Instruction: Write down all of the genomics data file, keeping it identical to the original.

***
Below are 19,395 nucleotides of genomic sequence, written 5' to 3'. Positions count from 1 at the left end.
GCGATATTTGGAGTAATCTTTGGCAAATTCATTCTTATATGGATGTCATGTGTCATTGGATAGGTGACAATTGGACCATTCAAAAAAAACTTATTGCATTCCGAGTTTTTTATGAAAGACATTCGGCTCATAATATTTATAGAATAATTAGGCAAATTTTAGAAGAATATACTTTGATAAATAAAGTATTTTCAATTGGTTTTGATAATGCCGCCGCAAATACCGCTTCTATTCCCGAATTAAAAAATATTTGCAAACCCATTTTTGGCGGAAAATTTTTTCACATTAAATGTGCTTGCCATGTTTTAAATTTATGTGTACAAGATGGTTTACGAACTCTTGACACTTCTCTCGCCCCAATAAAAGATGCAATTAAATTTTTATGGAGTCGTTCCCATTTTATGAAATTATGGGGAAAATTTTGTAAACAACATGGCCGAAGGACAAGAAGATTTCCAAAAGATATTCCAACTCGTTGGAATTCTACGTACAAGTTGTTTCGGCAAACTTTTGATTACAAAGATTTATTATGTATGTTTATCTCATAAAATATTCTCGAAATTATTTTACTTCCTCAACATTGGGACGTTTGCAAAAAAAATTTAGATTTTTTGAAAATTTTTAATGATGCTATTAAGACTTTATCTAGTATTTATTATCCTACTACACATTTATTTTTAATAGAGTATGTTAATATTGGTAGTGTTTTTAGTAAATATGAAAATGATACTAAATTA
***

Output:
Below are 19,395 nucleotides of genomic sequence, written 5' to 3'. Positions count from 1 at the left end.
GCGATATTTGGAGTAATCTTTGGCAAATTCATTCTTATATGGATGTCATGTGTCATTGGATAGGTGACAATTGGACCATTCAAAAAAAACTTATTGCATTCCGAGTTTTTTATGAAAGACATTCGGCTCATAATATTTATAGAATAATTAGGCAAATTTTAGAAGAATATACTTTGATAAATAAAGTATTTTCAATTGGTTTTGATAATGCCGCCGCAAATACCGCTTCTATTCCCGAATTAAAAAATATTTGCAAACCCATTTTTGGCGGAAAATTTTTTCACATTAAATGTGCTTGCCATGTTTTAAATTTATGTGTACAAGATGGTTTACGAACTCTTGACACTTCTCTCGCCCCAATAAAAGATGCAATTAAATTTTTATGGAGTCGTTCCCATTTTATGAAATTATGGGGAAAATTTTGTAAACAACATGGCCGAAGGACAAGAAGATTTCCAAAAGATATTCCAACTCGTTGGAATTCTACGTACAAGTTGTTTCGGCAAACTTTTGATTACAAAGATTTATTATGTATGTTTATCTCATAAAATATTCTCGAAATTATTTTACTTCCTCAACATTGGGACGTTTGCAAAAAAAATTTAGATTTTTTGAAAATTTTTAATGATGCTATTAAGACTTTATCTAGTATTTATTATCCTACTACACATTTATTTTTAATAGAGTATGTTAATATTGGTAGTGTTTTTAGTAAATATGAAAATGATACTAAATTA